A few days ago, I was lamenting to my husband about the fact that I don’t believe I will be as effective a teacher next year as I hope I have been in years past–that I don’t know how to use the technology and even if I figure it out, I won’t know how to use it well. That I don’t have the first lesson plan done. That I don’t even know where to start. That I feel woefully unprepared on a number of levels. On page 211, the Archbishop says, “…even if you are not the best one, you may be the one who is needed or the one who is there.” I don’t think I am going to be the best anything next year, least of all teacher, but I am going to be the one who is there, in the classroom, and for next year, that might have to be enough.  

I sat in the passenger seat of my husband’s pickup truck, watching employees scurry around a parking lot at a Chick-Fil-A, tirelessly delivering to-go chicken to cars parked in numbered spaces throughout the lot. It was a warm, humid evening in early July, and we were heading to my parents for dinner with my sister and her family. Outside my car window, I watched as what must have been a dozen masked people ran around in black pants and red polo shirts. They had not worked like this before–wearing masks in the heat, serving food through car windows, hoofing drink carriers from the drive-through

Joy Littles on the deck
One of my greatest sources of joy comes from doing my best to give The Littles a good life. Here, they look over their side yard and driveway from the outdoor couch on  our deck.

window to the far end of the parking lot. But here they were, uncomplaining, productive, and efficient, serving the needs of their customers. Reading this book enabled me to draw a parallel between what I was watching from my passenger seat, and the work I myself need to do for next school year. If these Chick-Fil-A employees could work this hard and this well under these conditions–then couldn’t I do it, too? Granted, we waited 30 minutes for our meal–but everyone I saw was working so hard, the wait hardly seemed important. What was important, though, was realizing I wasn’t alone. I’m not alone. None of us are. Since the shutdown in March, essential workers all over the world have had to adapt how they operate–including my own husband, who works at a bank. I can’t promise I won’t find myself crying again before school starts in September, or several times throughout the school year as I struggle to adjust to the demands of the unknown, but now I can remind myself that we are all in this together. That other people are struggling, too. That it is okay not to be the best one. And that it’s all just “part of my curriculum.”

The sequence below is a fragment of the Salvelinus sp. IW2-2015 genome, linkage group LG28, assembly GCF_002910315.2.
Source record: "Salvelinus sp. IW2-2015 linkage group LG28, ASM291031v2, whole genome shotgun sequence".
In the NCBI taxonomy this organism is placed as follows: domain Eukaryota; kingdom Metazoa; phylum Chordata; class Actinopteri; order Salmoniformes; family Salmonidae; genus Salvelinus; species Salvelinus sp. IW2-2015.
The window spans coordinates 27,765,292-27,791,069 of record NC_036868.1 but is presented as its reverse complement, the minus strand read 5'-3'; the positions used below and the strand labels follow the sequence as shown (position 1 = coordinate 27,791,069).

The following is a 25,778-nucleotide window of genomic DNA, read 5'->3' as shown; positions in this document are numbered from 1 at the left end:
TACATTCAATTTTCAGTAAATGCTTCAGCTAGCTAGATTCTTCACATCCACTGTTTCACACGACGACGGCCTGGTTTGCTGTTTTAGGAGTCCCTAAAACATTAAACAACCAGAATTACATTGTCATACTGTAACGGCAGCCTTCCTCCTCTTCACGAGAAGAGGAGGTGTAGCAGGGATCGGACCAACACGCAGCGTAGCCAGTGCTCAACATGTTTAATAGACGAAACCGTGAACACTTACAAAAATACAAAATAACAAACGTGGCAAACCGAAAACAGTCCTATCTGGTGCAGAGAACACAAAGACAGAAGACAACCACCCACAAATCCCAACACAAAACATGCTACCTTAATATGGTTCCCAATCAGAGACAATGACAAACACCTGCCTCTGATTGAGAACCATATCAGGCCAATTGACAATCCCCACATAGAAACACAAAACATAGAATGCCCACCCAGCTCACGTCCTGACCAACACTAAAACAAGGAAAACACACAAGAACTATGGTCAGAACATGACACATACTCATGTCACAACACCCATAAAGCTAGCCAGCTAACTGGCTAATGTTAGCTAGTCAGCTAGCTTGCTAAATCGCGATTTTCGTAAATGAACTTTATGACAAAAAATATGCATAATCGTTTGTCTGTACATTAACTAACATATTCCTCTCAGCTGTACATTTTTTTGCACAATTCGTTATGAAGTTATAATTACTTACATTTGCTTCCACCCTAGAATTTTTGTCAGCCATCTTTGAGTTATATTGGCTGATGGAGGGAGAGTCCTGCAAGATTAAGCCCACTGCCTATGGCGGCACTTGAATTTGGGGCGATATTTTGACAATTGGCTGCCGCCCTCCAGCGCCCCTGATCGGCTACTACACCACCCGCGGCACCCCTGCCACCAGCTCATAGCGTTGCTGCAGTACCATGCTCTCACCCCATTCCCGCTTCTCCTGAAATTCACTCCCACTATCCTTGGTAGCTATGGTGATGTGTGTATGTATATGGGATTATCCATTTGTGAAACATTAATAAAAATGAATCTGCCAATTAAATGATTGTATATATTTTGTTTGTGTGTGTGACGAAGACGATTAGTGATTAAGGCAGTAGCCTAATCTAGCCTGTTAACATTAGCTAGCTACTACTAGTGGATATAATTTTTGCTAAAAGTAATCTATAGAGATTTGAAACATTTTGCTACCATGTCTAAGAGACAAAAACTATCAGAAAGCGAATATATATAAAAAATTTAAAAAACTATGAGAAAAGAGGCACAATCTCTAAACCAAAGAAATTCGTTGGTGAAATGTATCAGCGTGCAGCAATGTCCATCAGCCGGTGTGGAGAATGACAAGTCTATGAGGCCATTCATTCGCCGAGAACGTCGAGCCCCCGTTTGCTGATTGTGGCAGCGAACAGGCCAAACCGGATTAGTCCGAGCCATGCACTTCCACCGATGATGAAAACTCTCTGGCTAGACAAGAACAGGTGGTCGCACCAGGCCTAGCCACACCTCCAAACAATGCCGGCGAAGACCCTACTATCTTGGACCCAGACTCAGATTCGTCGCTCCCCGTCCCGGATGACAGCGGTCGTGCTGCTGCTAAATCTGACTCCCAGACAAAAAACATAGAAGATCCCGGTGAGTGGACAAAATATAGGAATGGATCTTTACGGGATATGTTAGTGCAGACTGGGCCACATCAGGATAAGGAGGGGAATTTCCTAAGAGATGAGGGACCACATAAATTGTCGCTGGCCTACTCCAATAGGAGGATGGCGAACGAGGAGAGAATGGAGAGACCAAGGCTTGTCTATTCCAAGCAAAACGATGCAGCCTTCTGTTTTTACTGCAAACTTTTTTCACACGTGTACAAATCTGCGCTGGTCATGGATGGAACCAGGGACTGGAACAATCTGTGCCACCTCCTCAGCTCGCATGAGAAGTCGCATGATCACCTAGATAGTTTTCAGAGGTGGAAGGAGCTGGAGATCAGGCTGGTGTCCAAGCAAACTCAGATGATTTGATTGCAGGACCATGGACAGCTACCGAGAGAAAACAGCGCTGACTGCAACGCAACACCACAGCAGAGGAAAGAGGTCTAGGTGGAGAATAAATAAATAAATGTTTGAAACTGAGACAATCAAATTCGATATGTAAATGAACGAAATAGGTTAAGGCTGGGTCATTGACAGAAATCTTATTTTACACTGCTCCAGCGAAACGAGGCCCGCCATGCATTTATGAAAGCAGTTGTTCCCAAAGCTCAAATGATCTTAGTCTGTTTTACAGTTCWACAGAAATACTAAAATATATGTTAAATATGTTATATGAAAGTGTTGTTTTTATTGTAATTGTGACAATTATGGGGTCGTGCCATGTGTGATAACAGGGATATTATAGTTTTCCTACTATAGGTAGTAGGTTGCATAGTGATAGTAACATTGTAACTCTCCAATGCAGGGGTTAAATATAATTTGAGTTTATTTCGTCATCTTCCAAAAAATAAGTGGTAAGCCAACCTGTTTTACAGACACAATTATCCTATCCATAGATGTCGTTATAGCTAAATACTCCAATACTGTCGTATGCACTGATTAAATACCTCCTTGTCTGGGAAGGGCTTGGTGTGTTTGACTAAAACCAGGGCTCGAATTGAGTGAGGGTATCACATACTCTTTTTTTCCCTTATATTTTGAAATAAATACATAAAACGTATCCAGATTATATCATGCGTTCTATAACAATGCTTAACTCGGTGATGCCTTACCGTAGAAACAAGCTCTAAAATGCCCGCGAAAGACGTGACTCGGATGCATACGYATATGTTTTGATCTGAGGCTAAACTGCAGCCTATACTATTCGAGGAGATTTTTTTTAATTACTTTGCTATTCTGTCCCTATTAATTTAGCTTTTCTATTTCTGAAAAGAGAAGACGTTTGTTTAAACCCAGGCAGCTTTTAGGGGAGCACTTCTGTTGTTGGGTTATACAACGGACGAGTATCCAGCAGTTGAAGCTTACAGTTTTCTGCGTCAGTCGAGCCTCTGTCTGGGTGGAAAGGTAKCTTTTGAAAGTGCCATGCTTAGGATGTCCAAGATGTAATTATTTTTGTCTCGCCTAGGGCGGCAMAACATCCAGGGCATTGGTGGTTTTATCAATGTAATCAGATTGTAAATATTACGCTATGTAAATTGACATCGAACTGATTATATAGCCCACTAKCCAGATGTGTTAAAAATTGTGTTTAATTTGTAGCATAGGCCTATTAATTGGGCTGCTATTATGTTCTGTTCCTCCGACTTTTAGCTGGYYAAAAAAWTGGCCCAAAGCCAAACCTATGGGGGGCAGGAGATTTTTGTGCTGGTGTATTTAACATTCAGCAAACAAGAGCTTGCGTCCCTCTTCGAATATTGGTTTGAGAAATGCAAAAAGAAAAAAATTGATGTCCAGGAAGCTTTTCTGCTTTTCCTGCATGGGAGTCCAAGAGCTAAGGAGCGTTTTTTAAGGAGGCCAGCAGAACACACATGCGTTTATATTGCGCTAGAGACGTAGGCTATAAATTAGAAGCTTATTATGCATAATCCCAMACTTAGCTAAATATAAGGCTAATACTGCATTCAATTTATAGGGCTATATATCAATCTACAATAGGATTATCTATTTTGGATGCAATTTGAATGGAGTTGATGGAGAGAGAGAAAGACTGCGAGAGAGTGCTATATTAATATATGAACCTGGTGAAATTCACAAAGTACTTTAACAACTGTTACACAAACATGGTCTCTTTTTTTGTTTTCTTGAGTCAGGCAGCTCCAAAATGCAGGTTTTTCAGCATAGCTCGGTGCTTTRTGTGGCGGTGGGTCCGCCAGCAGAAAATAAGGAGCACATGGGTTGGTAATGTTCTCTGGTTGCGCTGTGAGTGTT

4 thoughts on “The Book of Joy: A Reaction Paper

  1. Amanda, I just finished reading your blog about the book of Joy. Your article really hit home for me. I did not sign up for the book discussion this summer because of the overwhelming feelings and emotions that I am dealing with right now but as I read your article it makes me wish that I had. Maybe it is okay for us overachievers to not be the best but to be there. I too am struggling and started counseling last week to deal with it. What was interesting is that my job and the upcoming school year was one of the issues that I talked about with my counselor. It is amazing how everything in our life intertwines with one another; my mother’s death, covid, black lives matter, Malcolm’s passing. All of these things wind through our psyche causing us fear and anxiety. Again I apologize for rambling. I don’t know why I tend to do that with you but I wanted you to know that this was a very well written blog and I think a lot of us can relate to it. Thank you for expressing how I feel. Kathleen

    On Thu, Jul 9, 2020 at 10:11 AM Mind the Dog Writing Blog wrote:

    > ascreasey posted: “I sat in the passenger seat of my husband’s pickup > truck, riding along the country roads in the Northern Neck on a Saturday > morning, my two little dogs asleep between us on the bench seat, their > scruffy hair blowing in the air conditioning. It was a hot, ” >